Origins of Botanical Art in Western Culture (100 BC-1500 AD)

Botanical Art is an art form with a long and continuous history in Western culture. Plant illustrations first appeared in the first century BC in Greek manuscripts known as herbals that described plants used for medicinal purposes. Cratevas, a Greek physician credited with producing the first herbal with colored illustrations, is the “father of botanical art”.

During Medieval times (470–1453 AD), rather than being drawn from living plants, the illustrations in herbals were copied from earlier herbals. The copyists lacked botanical knowledge and incorporated impressions of medical uses, superstition, and mythology into the plant images, degrading them to the point where they no longer resembled the plant. Woodcuts were introduced during this time. The woodcutter responsible for cutting the image into the wood block interpreted the image of the copyist from his own perspective leading to further degradation of the image. After the invention of movable type in 1457, herbals were printed by putting the degraded woodblock images side by side next to the text and passing them through the press.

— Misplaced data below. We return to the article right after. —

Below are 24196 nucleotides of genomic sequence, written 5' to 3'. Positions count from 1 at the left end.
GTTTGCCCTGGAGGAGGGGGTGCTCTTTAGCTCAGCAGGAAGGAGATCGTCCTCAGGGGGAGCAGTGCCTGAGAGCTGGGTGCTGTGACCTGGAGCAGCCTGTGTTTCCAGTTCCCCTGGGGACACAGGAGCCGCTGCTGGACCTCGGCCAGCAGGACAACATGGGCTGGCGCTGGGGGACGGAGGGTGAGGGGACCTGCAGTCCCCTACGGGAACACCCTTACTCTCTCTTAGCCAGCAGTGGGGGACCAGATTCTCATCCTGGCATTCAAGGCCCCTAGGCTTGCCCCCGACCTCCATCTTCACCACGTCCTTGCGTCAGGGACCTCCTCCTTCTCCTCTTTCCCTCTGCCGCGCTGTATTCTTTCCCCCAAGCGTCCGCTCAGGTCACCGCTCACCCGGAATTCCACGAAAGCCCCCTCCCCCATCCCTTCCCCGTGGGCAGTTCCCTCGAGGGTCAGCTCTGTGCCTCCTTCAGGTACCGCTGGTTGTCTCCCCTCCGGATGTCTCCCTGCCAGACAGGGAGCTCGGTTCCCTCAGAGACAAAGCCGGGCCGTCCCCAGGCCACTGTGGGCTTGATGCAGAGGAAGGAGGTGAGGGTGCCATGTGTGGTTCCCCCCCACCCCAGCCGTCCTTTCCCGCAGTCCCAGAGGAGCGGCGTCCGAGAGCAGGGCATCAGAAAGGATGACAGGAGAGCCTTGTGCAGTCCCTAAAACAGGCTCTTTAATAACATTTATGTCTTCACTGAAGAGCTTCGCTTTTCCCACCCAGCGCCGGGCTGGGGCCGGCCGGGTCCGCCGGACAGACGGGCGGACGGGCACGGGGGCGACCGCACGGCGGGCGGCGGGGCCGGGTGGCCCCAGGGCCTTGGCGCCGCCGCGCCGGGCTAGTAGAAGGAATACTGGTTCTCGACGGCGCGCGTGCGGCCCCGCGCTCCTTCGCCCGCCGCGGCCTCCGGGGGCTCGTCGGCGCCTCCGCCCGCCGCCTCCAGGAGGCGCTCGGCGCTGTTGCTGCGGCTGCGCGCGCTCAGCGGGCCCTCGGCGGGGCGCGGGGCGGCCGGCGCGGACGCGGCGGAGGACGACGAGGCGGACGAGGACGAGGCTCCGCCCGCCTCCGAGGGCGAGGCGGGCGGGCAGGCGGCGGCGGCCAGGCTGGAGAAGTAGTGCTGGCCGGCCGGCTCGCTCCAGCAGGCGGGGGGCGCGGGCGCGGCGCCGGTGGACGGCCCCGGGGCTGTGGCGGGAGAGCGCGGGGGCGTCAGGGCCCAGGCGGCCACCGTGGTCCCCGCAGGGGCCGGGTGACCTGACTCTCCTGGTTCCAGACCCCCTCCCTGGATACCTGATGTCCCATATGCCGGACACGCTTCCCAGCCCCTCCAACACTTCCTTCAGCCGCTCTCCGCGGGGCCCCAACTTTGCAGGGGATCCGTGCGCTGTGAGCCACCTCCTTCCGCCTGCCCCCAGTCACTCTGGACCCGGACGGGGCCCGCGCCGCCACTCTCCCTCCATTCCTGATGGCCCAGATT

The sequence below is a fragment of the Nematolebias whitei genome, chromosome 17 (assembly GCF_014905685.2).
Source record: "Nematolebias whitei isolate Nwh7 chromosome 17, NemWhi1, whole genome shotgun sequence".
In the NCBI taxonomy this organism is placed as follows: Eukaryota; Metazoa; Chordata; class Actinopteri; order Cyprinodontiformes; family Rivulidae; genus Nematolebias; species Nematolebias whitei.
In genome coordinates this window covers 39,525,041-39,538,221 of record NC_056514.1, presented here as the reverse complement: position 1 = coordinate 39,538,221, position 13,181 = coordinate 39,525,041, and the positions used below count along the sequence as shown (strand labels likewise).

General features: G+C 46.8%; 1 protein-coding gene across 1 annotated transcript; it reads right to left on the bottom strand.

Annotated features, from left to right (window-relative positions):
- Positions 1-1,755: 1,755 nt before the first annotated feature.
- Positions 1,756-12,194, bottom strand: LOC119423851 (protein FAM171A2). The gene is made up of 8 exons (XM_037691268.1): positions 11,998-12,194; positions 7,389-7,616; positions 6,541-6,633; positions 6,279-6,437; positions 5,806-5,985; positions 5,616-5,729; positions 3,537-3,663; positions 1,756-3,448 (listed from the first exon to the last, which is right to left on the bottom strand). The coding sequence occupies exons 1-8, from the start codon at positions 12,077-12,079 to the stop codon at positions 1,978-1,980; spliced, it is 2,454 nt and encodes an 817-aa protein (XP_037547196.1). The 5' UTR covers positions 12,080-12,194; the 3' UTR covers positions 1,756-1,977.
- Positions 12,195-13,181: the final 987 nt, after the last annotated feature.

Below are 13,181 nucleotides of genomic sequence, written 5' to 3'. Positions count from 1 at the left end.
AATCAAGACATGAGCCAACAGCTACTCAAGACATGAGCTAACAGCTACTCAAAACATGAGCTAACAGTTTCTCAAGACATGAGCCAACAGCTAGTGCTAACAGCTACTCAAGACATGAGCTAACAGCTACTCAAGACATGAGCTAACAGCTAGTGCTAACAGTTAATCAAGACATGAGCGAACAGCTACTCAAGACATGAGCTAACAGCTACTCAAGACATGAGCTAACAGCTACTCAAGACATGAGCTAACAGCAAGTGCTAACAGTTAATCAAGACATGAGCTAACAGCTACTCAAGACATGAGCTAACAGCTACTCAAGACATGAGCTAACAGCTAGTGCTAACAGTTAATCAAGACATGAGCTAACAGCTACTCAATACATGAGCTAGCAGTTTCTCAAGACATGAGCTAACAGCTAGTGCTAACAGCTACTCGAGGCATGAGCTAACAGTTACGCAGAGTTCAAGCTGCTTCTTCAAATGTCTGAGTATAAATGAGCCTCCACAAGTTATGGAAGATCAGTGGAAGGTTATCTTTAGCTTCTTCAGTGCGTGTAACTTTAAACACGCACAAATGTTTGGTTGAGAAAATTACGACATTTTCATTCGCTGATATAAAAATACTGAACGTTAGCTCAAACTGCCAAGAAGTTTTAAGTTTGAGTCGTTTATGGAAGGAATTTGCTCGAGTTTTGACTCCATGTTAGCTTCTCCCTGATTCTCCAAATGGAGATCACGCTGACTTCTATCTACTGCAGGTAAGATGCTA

At the end of the 1300s, naturalism in art returned to Italy, Germany, Flanders, and France as artists began drawing from living plants. In the early 1400s, realistic drawings of plants began to appear in illuminated books of hours and in some Italian herbals. Although not considered botanical artists, Martin Schongauer (c. 1450–1491), Leonardo daVinci (1452–1519), and Albrecht Durer (1471–1528) all included realistically rendered plants in their drawings and paintings. In the late 1400s, realistic plant illustrations began to appear in some herbals.

No doubt influenced by these artistic developments and the prominent artists of the time, a new era in botanical art began in the mid-1500s. Drawing from live plants, the artists illustrating herbals produced high quality naturalistic illustrations. Herbals with exceptional illustrations were published and influenced the quality of plant illustrations in herbals from then on.

In the late 1500s, another development occurred that greatly advanced the creation of realistic plant images—the printing of the “flower book”, or florilegium.

credits for supplemental images

From top right: